Film Formation Mechanisms and Interfacial Interactions Derived from In-Situ Fourier-Transform Infrared Spectroscopy and Ex-Situ XPS




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There is a trend toward the miniaturization of devices for a multitude of industries (microelectronic, energy harvesting/collecting, sensing, etc.) to decrease production costs, increase yields and to optimize efficiencies. As these device dimensions decrease, the interfaces formed in these multicomponent systems are becoming increasingly important, to the point of dominating overall performance. This dissertation addresses the interfacial evolution and mechanisms of film formation for a variety of systems relevant to the microelectronics and energy harvesting industries. In the first example, the pretreatment of a silicon surface with an aluminum-containing precursor is evaluated for low temperature growth of silicon nitride; a film necessary for many steps in transistor fabrication. In the second example, the passivation of quantum dots by various metal oxides is explored for applications in photovoltaic energy harvesting. In the final example, the interface between silicon and a novel tin-oxo based photoresist is controlled to yield desirable film removal properties, while the mechanism for patterning of this resist is also explored.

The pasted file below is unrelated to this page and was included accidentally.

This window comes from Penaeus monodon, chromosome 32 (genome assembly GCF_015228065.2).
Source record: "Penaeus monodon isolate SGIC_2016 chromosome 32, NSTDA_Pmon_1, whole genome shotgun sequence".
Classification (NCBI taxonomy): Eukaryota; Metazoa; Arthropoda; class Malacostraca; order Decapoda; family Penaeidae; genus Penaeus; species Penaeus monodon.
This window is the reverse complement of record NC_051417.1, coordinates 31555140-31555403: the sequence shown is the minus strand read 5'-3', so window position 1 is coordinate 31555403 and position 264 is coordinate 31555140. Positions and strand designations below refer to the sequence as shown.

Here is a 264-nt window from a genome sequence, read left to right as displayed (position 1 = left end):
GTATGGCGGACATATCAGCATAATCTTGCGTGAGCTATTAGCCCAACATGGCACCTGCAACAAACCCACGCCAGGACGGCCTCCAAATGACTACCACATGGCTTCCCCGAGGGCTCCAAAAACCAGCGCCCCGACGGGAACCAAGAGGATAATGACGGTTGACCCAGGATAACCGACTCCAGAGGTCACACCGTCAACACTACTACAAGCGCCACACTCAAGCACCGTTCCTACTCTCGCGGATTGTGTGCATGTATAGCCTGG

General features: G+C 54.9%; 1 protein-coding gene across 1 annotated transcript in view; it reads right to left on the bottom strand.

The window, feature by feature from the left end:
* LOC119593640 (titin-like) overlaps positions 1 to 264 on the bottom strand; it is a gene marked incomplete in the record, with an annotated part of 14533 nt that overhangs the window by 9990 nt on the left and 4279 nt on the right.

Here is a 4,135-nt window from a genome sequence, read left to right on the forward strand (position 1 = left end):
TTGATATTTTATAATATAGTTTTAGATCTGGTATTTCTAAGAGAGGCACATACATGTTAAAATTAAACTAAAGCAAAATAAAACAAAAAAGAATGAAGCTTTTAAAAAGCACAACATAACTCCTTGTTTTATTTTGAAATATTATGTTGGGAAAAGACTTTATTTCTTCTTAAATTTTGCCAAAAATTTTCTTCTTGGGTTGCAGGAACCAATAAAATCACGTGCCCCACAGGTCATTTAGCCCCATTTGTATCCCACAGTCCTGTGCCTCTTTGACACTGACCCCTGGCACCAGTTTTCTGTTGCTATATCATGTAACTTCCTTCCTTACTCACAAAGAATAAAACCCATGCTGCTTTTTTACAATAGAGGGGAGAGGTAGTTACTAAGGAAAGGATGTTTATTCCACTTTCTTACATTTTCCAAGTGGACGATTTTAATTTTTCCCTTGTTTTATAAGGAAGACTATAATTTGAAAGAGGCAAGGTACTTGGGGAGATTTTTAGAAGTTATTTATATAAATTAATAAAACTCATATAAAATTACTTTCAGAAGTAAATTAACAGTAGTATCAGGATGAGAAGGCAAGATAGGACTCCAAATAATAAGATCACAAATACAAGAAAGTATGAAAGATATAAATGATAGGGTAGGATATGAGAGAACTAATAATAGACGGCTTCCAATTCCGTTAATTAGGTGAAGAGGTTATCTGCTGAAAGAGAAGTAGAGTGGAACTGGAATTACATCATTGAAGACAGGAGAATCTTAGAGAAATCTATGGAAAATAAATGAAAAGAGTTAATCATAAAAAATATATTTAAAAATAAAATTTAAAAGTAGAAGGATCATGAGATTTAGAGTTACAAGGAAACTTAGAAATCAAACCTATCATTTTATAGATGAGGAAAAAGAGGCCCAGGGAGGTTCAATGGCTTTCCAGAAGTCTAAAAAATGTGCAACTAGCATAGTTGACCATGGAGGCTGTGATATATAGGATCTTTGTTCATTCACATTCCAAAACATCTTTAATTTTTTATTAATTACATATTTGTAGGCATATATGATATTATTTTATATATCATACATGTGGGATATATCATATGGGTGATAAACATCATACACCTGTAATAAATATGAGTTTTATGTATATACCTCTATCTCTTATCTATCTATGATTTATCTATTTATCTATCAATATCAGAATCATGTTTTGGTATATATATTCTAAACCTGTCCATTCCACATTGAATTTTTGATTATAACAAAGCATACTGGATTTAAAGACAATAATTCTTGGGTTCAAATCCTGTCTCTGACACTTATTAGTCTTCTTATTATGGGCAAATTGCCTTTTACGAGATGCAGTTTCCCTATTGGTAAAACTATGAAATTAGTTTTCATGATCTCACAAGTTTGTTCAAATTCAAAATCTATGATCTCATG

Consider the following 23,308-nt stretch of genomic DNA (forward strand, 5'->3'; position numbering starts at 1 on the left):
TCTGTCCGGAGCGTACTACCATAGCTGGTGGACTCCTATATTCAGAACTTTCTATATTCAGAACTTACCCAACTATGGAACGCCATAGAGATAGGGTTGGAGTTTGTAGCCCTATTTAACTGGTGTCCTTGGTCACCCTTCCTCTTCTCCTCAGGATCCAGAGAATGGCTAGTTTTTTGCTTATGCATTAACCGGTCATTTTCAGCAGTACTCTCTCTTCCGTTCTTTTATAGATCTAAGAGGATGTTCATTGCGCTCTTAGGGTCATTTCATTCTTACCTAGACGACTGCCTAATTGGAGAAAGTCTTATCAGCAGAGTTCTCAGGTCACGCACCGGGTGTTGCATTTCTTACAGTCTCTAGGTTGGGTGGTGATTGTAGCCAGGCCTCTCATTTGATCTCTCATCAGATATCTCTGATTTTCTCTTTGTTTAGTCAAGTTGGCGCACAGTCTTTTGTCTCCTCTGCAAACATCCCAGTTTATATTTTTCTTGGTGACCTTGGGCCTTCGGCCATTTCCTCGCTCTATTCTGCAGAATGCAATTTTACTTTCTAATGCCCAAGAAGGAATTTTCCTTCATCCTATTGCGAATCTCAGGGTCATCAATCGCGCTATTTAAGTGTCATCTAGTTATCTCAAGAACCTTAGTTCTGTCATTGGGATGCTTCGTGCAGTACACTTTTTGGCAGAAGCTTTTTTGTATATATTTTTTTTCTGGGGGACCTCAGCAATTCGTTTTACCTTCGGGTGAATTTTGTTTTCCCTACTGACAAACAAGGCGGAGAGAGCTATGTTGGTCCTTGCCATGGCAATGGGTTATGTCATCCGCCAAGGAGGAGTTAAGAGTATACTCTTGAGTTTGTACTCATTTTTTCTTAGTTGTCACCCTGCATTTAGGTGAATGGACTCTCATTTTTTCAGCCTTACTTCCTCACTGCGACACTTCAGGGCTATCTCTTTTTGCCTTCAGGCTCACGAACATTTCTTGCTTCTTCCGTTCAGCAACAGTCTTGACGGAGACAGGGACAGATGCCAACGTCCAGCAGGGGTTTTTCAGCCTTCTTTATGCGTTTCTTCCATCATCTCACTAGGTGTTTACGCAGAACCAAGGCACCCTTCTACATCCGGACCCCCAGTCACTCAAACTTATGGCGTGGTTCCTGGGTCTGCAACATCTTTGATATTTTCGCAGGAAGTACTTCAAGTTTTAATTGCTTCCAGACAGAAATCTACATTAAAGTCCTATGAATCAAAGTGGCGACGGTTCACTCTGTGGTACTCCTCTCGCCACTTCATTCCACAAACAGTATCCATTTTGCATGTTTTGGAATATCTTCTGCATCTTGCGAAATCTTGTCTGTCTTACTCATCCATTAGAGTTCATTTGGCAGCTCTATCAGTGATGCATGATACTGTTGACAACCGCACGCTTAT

Atomic layer deposition, Silicon nitride, Quantum dots, Tin, Oxides, Photoresists, Extreme ultraviolet lithography, X-ray photoelectron spectroscopy, Fourier transform infrared spectroscopy